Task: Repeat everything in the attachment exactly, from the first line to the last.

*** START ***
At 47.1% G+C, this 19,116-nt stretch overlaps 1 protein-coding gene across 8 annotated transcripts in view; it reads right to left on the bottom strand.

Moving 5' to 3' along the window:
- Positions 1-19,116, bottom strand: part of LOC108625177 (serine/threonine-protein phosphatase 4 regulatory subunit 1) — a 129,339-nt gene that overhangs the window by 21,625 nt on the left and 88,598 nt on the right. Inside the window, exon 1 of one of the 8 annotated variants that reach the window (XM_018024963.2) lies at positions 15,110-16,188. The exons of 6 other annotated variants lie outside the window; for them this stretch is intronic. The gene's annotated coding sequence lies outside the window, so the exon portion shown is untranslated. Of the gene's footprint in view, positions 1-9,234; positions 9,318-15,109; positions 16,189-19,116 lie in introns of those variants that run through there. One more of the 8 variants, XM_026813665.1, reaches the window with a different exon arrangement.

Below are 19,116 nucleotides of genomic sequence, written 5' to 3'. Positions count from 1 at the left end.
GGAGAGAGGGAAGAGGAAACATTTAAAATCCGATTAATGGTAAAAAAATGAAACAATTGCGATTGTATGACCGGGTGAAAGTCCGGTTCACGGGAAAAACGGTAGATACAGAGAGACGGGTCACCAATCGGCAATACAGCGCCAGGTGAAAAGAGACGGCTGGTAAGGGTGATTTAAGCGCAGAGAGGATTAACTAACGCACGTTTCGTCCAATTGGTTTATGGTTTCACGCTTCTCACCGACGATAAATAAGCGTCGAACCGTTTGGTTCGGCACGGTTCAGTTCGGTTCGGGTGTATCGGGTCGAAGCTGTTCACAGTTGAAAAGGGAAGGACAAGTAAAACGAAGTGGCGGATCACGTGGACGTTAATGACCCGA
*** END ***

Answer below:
At 47.1% G+C, this 19,116-nt stretch overlaps 1 protein-coding gene across 8 annotated transcripts in view; it reads right to left on the bottom strand.

Moving 5' to 3' along the window:
- Positions 1-19,116, bottom strand: part of LOC108625177 (serine/threonine-protein phosphatase 4 regulatory subunit 1) — a 129,339-nt gene that overhangs the window by 21,625 nt on the left and 88,598 nt on the right. Inside the window, exon 1 of one of the 8 annotated variants that reach the window (XM_018024963.2) lies at positions 15,110-16,188. The exons of 6 other annotated variants lie outside the window; for them this stretch is intronic. The gene's annotated coding sequence lies outside the window, so the exon portion shown is untranslated. Of the gene's footprint in view, positions 1-9,234; positions 9,318-15,109; positions 16,189-19,116 lie in introns of those variants that run through there. One more of the 8 variants, XM_026813665.1, reaches the window with a different exon arrangement.

Below are 19,116 nucleotides of genomic sequence, written 5' to 3'. Positions count from 1 at the left end.
GGAGAGAGGGAAGAGGAAACATTTAAAATCCGATTAATGGTAAAAAAATGAAACAATTGCGATTGTATGACCGGGTGAAAGTCCGGTTCACGGGAAAAACGGTAGATACAGAGAGACGGGTCACCAATCGGCAATACAGCGCCAGGTGAAAAGAGACGGCTGGTAAGGGTGATTTAAGCGCAGAGAGGATTAACTAACGCACGTTTCGTCCAATTGGTTTATGGTTTCACGCTTCTCACCGACGATAAATAAGCGTCGAACCGTTTGGTTCGGCACGGTTCAGTTCGGTTCGGGTGTATCGGGTCGAAGCTGTTCACAGTTGAAAAGGGAAGGACAAGTAAAACGAAGTGGCGGATCACGTGGACGTTAATGACCCGA